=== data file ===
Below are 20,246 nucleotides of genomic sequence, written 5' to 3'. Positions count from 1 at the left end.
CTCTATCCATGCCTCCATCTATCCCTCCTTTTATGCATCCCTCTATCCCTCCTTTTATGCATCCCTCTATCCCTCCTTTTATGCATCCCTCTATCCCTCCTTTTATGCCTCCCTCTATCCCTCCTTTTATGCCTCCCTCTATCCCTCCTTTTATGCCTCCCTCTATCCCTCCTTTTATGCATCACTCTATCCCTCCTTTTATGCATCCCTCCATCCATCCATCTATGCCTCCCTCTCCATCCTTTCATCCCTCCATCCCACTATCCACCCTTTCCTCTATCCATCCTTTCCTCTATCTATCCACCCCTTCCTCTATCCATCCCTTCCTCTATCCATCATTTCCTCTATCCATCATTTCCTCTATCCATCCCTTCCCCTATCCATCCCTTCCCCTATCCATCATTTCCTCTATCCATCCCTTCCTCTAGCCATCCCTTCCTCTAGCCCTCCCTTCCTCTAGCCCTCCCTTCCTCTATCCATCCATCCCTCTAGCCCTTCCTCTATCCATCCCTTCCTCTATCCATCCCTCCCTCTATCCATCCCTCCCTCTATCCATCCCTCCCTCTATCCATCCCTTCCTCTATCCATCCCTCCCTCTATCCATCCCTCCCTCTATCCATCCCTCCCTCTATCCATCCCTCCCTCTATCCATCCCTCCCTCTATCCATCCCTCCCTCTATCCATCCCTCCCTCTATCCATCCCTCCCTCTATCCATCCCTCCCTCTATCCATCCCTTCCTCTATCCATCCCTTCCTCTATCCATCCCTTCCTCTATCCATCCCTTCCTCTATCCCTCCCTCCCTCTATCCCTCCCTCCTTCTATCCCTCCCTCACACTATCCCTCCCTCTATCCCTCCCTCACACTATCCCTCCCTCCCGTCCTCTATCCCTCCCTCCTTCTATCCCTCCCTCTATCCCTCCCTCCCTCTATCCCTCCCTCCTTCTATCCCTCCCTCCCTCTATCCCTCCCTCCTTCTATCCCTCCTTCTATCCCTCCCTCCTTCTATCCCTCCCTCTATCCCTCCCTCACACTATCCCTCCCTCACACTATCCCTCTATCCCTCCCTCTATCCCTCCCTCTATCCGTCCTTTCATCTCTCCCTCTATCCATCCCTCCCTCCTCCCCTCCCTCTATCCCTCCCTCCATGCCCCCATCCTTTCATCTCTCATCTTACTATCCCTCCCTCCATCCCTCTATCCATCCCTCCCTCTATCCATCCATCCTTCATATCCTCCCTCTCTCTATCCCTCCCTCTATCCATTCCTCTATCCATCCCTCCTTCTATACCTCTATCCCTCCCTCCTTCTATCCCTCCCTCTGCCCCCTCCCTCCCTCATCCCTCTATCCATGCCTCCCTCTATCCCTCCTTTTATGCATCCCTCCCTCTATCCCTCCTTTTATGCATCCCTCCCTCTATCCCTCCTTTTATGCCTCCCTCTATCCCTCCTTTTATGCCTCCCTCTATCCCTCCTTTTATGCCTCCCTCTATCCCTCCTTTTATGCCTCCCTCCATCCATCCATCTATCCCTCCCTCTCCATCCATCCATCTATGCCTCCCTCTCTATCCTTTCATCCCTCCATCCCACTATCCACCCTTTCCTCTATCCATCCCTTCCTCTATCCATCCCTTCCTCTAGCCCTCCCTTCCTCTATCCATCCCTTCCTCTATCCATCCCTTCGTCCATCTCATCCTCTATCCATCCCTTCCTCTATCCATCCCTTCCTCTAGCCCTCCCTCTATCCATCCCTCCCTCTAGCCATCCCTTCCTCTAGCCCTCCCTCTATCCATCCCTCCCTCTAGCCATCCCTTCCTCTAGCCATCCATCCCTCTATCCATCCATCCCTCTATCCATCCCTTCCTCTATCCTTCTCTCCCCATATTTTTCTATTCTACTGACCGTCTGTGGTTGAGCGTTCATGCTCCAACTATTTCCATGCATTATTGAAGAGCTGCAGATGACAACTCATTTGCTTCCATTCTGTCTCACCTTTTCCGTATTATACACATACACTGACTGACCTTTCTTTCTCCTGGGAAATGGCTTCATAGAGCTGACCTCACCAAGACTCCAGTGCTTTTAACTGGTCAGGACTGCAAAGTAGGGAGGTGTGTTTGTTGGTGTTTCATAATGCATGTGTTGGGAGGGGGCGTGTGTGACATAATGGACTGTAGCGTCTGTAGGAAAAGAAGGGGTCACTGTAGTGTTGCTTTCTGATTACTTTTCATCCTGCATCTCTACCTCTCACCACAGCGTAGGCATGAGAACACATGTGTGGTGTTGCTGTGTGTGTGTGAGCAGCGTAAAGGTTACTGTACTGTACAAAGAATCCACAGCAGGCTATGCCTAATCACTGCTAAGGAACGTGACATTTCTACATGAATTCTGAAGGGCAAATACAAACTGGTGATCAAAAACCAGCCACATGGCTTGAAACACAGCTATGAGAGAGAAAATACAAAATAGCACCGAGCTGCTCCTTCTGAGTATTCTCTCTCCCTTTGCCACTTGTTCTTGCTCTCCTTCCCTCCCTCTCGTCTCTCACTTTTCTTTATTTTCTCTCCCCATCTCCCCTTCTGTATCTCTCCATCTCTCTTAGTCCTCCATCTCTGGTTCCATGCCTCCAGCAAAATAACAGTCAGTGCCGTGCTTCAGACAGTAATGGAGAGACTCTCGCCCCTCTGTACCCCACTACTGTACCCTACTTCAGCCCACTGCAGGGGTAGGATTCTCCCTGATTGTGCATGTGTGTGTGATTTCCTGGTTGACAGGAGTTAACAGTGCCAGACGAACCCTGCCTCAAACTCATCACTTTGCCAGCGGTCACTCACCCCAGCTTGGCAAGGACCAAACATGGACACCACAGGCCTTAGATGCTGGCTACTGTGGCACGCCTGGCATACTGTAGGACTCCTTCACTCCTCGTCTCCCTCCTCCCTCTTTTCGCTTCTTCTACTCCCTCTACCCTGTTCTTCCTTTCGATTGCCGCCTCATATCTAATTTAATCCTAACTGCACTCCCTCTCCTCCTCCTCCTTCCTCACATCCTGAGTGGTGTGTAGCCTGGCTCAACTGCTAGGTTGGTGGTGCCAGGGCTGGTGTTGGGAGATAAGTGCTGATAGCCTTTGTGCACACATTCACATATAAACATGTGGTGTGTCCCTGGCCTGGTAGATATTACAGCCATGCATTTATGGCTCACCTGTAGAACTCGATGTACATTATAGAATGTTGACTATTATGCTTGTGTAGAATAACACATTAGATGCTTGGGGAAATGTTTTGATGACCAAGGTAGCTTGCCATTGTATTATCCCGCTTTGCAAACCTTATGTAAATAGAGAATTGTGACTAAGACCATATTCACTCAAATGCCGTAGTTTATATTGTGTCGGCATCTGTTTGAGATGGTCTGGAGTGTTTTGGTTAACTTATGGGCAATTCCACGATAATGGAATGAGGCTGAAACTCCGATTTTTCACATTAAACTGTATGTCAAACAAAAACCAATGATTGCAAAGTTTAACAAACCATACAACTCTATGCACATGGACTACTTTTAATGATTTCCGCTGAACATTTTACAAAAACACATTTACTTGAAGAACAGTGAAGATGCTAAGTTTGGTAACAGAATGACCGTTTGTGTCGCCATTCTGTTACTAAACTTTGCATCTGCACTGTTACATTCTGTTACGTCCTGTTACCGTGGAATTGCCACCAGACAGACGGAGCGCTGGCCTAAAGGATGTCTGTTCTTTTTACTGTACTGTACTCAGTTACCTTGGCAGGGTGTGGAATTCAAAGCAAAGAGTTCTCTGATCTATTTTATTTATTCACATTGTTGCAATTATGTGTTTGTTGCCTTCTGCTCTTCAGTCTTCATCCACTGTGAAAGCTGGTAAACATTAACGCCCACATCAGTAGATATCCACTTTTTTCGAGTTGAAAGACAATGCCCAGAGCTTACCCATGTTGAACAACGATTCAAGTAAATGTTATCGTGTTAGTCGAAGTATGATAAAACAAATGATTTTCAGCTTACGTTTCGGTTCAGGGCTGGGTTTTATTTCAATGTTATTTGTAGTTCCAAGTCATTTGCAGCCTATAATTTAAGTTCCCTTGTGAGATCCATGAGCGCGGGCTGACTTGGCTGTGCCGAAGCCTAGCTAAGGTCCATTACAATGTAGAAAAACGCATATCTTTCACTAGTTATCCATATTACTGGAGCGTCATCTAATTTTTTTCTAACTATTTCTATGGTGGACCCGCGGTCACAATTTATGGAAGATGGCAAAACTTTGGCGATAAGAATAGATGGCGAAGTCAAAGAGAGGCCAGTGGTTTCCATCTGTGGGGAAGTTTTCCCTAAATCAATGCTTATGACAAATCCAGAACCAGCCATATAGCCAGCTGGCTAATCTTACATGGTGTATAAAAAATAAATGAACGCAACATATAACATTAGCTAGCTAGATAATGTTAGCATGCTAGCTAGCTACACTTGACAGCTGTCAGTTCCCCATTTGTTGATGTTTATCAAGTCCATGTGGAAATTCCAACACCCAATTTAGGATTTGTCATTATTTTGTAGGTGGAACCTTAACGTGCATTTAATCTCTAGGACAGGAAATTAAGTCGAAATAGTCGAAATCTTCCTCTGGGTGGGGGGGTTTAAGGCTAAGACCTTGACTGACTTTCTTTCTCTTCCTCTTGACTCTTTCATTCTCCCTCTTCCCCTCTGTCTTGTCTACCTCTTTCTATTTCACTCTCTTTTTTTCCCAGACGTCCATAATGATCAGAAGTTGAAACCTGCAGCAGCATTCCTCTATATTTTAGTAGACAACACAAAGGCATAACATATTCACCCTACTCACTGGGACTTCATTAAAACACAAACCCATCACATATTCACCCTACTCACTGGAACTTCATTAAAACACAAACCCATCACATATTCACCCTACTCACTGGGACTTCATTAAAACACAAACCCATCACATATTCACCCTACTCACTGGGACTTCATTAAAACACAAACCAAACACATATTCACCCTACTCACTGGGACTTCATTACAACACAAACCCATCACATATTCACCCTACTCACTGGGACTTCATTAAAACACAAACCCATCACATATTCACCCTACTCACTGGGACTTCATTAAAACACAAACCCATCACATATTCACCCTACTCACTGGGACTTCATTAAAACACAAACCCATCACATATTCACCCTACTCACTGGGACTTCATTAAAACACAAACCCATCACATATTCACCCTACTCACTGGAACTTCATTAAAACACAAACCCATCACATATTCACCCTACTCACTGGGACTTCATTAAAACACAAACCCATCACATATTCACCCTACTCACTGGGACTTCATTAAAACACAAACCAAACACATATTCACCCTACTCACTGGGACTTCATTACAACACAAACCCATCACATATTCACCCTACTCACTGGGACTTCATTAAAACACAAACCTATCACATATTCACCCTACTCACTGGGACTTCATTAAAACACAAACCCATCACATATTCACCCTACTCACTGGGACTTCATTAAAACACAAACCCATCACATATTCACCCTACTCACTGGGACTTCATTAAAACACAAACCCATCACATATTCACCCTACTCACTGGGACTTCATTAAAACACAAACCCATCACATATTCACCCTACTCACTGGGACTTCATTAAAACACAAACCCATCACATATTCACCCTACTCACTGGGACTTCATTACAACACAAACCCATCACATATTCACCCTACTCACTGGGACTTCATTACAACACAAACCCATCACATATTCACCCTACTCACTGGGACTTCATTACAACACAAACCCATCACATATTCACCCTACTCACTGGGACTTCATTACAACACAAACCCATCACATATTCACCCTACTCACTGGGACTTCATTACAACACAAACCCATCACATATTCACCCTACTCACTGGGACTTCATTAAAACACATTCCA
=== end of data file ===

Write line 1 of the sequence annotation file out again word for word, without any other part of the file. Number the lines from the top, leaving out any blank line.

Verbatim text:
Below are 20,246 nucleotides of genomic sequence, written 5' to 3'. Positions count from 1 at the left end.